How the Supreme Court Struck a Blow Against the Imperial Presidency

Timbs v. Indiana was a setback for greedy local governments. But it sent a message to the federal government, too.
by Kim Wehle
February 22, 2019
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Supreme Court building. (Photo by Mark Wilson/Getty Images)

On Wednesday, a spry and fully engaged Justice Ruth Bader Ginsburg—her second day back on the bench after cancer surgery—delivered the court’s unanimous decision in Timbs v. Indiana, a case that’s ostensibly about states’ ability to impose large fines and seize personal property.

As a practical matter, what the decision means is that local governments can no longer use civil asset forfeiture laws—which allow the police to seize, keep, and/or sell property allegedly involved in a crime—as a way to raise money. That’s good news for the plaintiff in the case, who lost his $42,000 vehicle after an arrest for selling a few hundred dollars’ worth of heroin on the theory that the car was used in the crime.

More broadly, the case is meaningful because—in an era of an increasingly imperial presidency and weakened Congress—the Supreme Court was unanimous in expanding the scope of an individual right under the Constitution.

Under the Eighth Amendment, “[e]xcessive bail shall not be required, nor excessive fines imposed, nor cruel and unusual punishments inflicted.” The ban on cruel and unusual punishments is a familiar one (although notably, it has not been construed to prohibit executions). Less well-known is the Excessive Fines Clause, which is similarly designed to confine—in the Supreme Court’s words—“the power of those entrusted with the criminal-law function of government.” It does this by “limit[ing] the government’s power to extract payments, whether in cash or in kind, as punishment for some offense.”

In her written opinion, Justice Ginsburg traces this language back to the Magna Carta itself—the list of fundamental principles that English barons forced King John to agree to back in 1215—as requiring “that economic sanctions be proportioned to the wrong” and not be imposed in such a way as to deprive someone “of his livelihood.” 

“Following the Civil War,” she adds, “Southern States enacted Black Codes to subjugate newly freed slaves and maintain the prewar racial hierarchy” by imposing “draconian fines for violating broad proscriptions on ‘vagrancy’ and other dubious offenses.” If formerly enslaved people could not pay, “States often demanded involuntary labor instead.”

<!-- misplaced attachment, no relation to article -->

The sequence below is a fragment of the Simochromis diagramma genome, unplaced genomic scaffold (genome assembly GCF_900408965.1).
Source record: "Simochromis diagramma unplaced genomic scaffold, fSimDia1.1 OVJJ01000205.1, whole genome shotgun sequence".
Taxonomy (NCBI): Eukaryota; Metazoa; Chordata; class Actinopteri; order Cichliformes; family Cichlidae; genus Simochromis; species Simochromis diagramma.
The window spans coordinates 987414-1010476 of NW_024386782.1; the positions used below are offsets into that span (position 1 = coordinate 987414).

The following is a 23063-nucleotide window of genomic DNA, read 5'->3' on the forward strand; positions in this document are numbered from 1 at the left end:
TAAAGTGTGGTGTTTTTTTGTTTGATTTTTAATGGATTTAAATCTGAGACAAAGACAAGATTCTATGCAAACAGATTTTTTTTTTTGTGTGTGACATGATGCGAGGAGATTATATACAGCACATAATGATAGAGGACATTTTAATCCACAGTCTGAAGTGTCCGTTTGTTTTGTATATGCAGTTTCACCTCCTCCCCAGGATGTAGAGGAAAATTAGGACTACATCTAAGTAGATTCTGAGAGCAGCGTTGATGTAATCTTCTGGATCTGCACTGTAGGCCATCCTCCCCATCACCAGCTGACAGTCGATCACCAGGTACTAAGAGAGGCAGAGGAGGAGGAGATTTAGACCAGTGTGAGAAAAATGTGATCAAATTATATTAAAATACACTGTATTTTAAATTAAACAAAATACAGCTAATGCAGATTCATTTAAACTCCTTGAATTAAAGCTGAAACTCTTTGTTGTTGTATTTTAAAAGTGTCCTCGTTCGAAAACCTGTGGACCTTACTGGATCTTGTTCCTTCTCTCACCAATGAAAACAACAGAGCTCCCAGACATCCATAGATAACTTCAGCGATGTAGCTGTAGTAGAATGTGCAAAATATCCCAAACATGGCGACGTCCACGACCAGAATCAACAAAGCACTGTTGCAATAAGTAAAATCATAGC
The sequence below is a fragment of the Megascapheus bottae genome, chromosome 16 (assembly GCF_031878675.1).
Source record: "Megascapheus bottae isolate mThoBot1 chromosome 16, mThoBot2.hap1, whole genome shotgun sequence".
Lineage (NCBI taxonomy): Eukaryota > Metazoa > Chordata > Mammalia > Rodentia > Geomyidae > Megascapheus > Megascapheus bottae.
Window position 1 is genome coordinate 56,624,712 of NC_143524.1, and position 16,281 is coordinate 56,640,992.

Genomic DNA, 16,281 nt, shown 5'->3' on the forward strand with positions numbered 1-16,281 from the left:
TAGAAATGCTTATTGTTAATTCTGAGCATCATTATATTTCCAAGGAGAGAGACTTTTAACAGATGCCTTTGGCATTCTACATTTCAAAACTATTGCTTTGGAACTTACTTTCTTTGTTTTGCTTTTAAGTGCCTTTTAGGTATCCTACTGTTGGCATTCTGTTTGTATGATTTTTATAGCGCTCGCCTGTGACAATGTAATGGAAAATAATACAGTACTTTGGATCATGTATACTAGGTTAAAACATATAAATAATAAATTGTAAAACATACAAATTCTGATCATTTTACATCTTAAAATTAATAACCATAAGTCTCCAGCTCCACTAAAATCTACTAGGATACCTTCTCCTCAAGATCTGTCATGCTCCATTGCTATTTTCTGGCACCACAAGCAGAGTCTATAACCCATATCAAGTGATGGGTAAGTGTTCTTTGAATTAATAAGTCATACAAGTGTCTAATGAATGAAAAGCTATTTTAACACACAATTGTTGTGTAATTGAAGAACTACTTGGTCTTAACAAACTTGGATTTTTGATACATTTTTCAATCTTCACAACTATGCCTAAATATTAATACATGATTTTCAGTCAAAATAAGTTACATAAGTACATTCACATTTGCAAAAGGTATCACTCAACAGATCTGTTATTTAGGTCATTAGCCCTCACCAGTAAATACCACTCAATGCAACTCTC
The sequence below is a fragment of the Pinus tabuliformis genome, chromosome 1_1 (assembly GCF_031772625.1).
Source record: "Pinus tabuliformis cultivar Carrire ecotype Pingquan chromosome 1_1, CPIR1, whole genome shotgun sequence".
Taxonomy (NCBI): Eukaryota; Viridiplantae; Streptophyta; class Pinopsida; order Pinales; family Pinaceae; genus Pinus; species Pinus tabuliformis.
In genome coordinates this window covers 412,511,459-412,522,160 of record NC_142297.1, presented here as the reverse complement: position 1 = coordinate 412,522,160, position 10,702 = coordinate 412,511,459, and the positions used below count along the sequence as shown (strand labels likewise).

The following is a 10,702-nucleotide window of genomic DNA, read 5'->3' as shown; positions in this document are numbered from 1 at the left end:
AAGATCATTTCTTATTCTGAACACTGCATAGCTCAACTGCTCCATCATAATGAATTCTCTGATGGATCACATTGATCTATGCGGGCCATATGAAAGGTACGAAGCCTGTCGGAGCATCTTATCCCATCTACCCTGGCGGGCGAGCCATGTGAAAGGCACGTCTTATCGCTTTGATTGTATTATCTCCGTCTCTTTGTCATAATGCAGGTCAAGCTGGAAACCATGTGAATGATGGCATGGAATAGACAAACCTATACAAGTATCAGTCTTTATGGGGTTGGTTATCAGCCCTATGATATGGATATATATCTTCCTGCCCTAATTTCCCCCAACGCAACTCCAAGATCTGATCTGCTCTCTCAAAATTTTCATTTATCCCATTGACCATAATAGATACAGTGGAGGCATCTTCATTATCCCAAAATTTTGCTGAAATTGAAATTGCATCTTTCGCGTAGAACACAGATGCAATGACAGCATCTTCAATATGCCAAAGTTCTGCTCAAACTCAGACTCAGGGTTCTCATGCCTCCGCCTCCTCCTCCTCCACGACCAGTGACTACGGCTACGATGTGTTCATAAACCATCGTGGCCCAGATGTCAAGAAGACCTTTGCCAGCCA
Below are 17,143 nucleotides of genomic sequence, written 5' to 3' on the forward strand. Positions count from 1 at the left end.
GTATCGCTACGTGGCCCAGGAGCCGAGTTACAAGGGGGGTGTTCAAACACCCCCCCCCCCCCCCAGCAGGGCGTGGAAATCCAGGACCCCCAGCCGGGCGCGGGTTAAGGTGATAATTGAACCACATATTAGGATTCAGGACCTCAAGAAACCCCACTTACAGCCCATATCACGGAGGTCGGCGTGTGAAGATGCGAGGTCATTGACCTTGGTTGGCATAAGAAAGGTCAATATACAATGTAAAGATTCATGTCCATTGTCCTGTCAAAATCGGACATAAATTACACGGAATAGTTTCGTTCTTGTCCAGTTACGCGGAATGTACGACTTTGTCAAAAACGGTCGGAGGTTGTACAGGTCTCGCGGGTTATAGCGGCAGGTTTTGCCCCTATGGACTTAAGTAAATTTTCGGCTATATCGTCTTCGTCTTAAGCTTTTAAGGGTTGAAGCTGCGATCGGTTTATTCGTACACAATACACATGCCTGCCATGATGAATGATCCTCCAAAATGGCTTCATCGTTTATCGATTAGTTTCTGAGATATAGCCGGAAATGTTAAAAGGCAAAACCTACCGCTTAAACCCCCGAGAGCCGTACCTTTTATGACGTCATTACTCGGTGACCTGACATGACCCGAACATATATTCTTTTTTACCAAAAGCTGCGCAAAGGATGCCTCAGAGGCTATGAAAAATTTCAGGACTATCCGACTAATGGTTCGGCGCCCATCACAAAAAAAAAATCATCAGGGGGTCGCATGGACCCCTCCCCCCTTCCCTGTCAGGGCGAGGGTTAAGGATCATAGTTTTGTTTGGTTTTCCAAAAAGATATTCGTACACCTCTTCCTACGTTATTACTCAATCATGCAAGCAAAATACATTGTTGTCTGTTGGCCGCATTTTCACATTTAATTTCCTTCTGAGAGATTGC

Vile? Yes.

Here’s the constitutional rub, however: When the Bill of Rights was ratified in 1791, it applied only to the federal government. Today, it’s hard to imagine that, for more than a century, things like the First Amendment’s free speech rights and the Fourth Amendment’s freedom from arbitrary searches of a home by the police did not fetter the states.

Eventually, the Supreme Court began to fix this blind spot by “incorporating” parts of the Bill of Rights into the 14th Amendment, which by its terms expressly binds the states. The 14th Amendment provides that “nor shall any State deprive any person of life, liberty, or property, without due process of law.” The theory behind incorporation is that the Bill of Rights’ provisions are part and parcel of the meaning of individual “liberty,” which the Constitution protects from arbitrary government intrusion.

The court did not incorporate everything at once, however. It has done so piecemeal.

In Timbs, Indiana thus argued that the Excessive Fines Clause had not yet been applied to the states, and that it cannot be incorporated through the 14th Amendment for purposes of civil forfeitures of property.

The court disagreed. “In short, the historical and logical case for concluding that the 14th Amendment incorporates the Excessive Fines Clause is overwhelming,” Ginsburg wrote. “Protection against excessive punitive economic sanctions secured by the Clause is, to repeat, both fundamental to our scheme of ordered liberty and deeply rooted in this Nation’s history or tradition.”

Expanding the scope of the Bill of Rights is traditionally a “liberal” or “progressive” thing to do. Yet this decision was unanimous. And every American should take heart. Under our constitutional structure, no king has power over his “subjects.” The dynamic is utterly reversed. The “subjects”—the people—are the ones who hold the power over those who hold public office.

That includes the president of the United States, folks.

The Timbs decision is telltale sign that this Supreme Court understands the foundational principle of American democracy that “We the People” are our own bosses—one that’s under siege right now in the halls of the executive and legislative branches of government.

Kim Wehle

Kim Wehle is a contributor to The Bulwark. She is also a professor at the University of Baltimore School of Law and a former assistant U.S. attorney and associate independent counsel in the Whitewater investigation and author of How to Read the Constitution and Why (Harper Collins).